Basic SW can be checked with the watchdog manager (Control flow or task context).

The safety partition additionally detects HW Errors.
The potential limits of the architectures can be identified as:

IO intensive systems are still not ideally supported. It is not easy possible to realise the basic software in different ASIL’s, independent from the application, e. g. as a result of nec-
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D3.3.2
essary decompositions within the basic software. This in fact raises the same questions as
in 7.1 about technical feasibility and costs.

Fail operational applications are currently not supported. The solution provided as of today
will generally lead the system in a safe state even if caused by the QM part. This turns out
to become a future development area.
The next chapter describes the approach to improve the AUTOSAR-based solutions. Especially
the data integrity for I/O SW drivers may be improved and standardized which then may be a new
requirement for AUTOSAR. The proposal is to focus on I/O standard drivers and to define basic
mechanisms to check the data integrity.
7.3
New Requirements
With the safety concept as shown in Figure 4 and the AUTOSAR specification [4] including the
definition of safety mechanisms, most of the needs for control flow checkers are covered. But data
integrity requirements and in particular features required for standard Input//Output drivers are
less covered. Therefore the focus will be on requirement collection and especially on defining design patterns for checking data path integrity of signals passing I/O drivers, including potential failures of associated peripherals. These design patterns, organized from AUTOSAR
BSW specification [3] by selection of I/O drivers, will permit to generate new requirements and
patterns for AUTOSAR applications.
The considered list of MCAL drivers is:
-
ADC driver
DIO driver
Port Driver
ICU driver
OCU Driver
PWM driver
I/O HW abstraction
The following section will describe the related information necessary to identify these design patterns as safety mechanism for I/O signal integrity control of MCAL and HW IP elements. The
analysis is performed in three steps. First the section 7.3.1 defines failure modes for the
AUTOSAR MCAL driver and associated peripherals, second section 7.3.2 describes the actual
state of the art of the safety mechanisms, and finally section 7.3.3 presents small uses cases of
application of safety mechanism in regards to MCAL driver and Peripheral failures.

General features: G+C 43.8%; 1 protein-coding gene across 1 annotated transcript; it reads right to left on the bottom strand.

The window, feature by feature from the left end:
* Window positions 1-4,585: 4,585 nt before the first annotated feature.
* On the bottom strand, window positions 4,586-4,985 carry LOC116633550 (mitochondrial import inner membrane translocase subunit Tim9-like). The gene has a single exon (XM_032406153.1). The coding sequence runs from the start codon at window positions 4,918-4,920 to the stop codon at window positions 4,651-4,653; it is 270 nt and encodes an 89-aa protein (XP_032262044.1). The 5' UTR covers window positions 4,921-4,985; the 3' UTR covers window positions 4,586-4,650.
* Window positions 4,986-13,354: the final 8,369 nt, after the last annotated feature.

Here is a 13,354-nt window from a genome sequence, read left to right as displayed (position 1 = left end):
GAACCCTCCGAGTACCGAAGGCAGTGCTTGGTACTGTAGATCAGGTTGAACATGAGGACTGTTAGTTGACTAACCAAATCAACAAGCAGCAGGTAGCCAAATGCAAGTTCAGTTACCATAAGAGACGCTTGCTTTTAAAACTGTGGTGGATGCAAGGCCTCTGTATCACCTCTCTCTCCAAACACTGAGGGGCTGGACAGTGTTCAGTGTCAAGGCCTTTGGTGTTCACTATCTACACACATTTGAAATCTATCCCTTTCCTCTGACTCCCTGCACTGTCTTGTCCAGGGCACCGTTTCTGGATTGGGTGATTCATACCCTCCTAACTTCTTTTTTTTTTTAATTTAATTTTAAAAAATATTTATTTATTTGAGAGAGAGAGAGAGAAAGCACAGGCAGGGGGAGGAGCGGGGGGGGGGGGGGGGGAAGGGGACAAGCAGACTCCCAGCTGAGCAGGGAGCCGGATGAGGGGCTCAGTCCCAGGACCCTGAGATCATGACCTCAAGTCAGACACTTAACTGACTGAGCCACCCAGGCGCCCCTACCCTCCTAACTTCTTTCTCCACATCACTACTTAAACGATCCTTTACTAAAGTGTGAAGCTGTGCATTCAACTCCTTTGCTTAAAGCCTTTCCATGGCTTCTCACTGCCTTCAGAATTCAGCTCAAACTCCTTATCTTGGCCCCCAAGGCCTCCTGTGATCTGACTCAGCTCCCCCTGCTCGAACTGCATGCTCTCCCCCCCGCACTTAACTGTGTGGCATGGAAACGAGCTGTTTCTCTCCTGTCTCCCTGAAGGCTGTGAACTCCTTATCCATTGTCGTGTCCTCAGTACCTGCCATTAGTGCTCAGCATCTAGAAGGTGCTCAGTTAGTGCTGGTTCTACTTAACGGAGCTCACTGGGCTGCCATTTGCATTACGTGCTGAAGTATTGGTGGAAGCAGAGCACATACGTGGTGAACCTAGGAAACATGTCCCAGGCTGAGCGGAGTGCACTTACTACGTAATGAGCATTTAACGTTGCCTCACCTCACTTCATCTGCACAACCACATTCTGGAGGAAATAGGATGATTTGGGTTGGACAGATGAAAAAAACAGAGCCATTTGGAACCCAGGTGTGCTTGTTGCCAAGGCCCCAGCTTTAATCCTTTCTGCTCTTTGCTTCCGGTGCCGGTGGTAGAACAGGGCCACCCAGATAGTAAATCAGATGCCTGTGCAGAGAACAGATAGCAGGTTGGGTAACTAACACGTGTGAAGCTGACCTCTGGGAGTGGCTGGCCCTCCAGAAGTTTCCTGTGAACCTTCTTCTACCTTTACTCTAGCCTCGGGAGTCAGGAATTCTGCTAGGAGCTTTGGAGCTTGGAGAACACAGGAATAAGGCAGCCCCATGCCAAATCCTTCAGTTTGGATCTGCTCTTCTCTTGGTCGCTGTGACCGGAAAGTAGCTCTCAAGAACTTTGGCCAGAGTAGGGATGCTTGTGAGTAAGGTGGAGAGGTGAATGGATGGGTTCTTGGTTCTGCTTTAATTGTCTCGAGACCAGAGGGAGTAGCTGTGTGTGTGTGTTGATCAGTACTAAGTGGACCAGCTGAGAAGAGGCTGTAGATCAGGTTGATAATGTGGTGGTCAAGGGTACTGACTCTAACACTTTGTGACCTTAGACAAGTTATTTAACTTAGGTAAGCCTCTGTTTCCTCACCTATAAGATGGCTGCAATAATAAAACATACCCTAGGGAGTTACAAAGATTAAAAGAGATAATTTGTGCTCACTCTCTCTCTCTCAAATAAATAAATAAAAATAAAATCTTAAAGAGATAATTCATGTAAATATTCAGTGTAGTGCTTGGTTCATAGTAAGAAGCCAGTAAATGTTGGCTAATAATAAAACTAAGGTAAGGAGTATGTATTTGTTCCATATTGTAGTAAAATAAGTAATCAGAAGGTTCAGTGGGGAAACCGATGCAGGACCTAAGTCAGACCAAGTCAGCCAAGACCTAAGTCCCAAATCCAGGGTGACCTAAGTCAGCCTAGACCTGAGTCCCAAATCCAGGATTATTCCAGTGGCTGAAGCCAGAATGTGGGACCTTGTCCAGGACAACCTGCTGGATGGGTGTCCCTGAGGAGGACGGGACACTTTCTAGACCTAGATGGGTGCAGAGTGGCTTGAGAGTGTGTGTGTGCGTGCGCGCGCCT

7.3.1
Failure Modes
The following list of failure modes of the SPAL drivers, which means the part of the MCAL that
excludes ECU external communication (CAN-, LIN- and FR-Drivers are excluded), is based on
AUTOSAR driver specification analysis. The associated failure mode of the IP hardware is non
exhaustive because it is strongly related to IP peripheral and core controller architecture.
ADC driver
ADC inputs signal failure modes:
o Out of range
o Oscillation
o Offsets
o Drifts
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o Short circuit to GND
o Short circuit to VDD
o Open load
o Wrong Vref voltage
ADC Internal peripheral Engine failure modes
o ADC convertor locked
o ADC convertor deviation
o ADC register memory corrupted
o ADC multiplexer failure
o ADC Vref corrupted
o ADC start wrong trigger
ADC software driver failure modes
o Wrong ADC channel input selection
o Wrong clock configuration (frequency, pre-scaler…)
o Wrong conversion time configuration
o Wrong sampling time configuration
o Wrong resolution configuration
o Wrong ADC mode conversion selection (Single shot Vs Continuous)
o Wrong ADC channel group selection
o Wrong ADC initialization
o Starting Wrong channel or group conversion
o Collecting Wrong channel or group conversion results (e.g. Error in memory buffers)
o Reporting Wrong channel or group conversion results (e.g. wrong notification)
DIO driver
DIO input signals failure modes:
o Short to VDD
o Short to GND
o Open load
DIO Internal peripheral failure modes
o I/O image register corrupted
o Signal distortion caused by Power supply disturbance
DIO software driver failure modes:
o Wrong DIO configuration (direction, levels…)
o writing wrong channel or port
o reading wrong channel or port
Port Driver
Port output/input signals failure modes:
o Short to VDD
o Short to GND
o Open Load
Port Internal peripheral failure modes
o Input stage failure
o Output stage failure
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o PAD pull up failure
o Port register control memory corrupted
o Multiplexer port failure
o Control port failure
Port software driver failure modes:
o Wrong pin configuration
o Wrong external trigger pin configuration
o Wrong pin direction setting
ICU driver
ICU input signals failure modes
o Short to VDD
o Short to GND
o Open Load
o Frequency drift
ICU Internal peripheral failure modes
o Timer block
o Frequency error
o Control register memory corrupted
o Control capture cells failure
ICU software driver failure modes:
o Wrong Clock or pre-scaler configuration
o Wrong Input capture interrupt configuration and handling
o Wrong port pin configuration
o Wrong ECU Mode Wakeup notification
o Wrong ICU configuration
o Wrong ICU mode management (Wakeup, sleep…)
o Wrong ICU notification reporting
o Wrong ICU activation conditions (Rising/Falling Edges…)
o Wrong ICU time stamps counting
o Wrong ICU signal management
OCU Driver
OCU input signals failure modes
o Short to VDD
o Short to GND
o Open Load
o Frequency drift
OCU Internal peripheral failure modes:
o Timer block
o Frequency error
o Control register memory corrupted
o Control capture cells failure
OCU software driver failure modes:
o Wrong Clock or pre-scaler configuration
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o
o
o
o
o
o
o
o
D3.3.2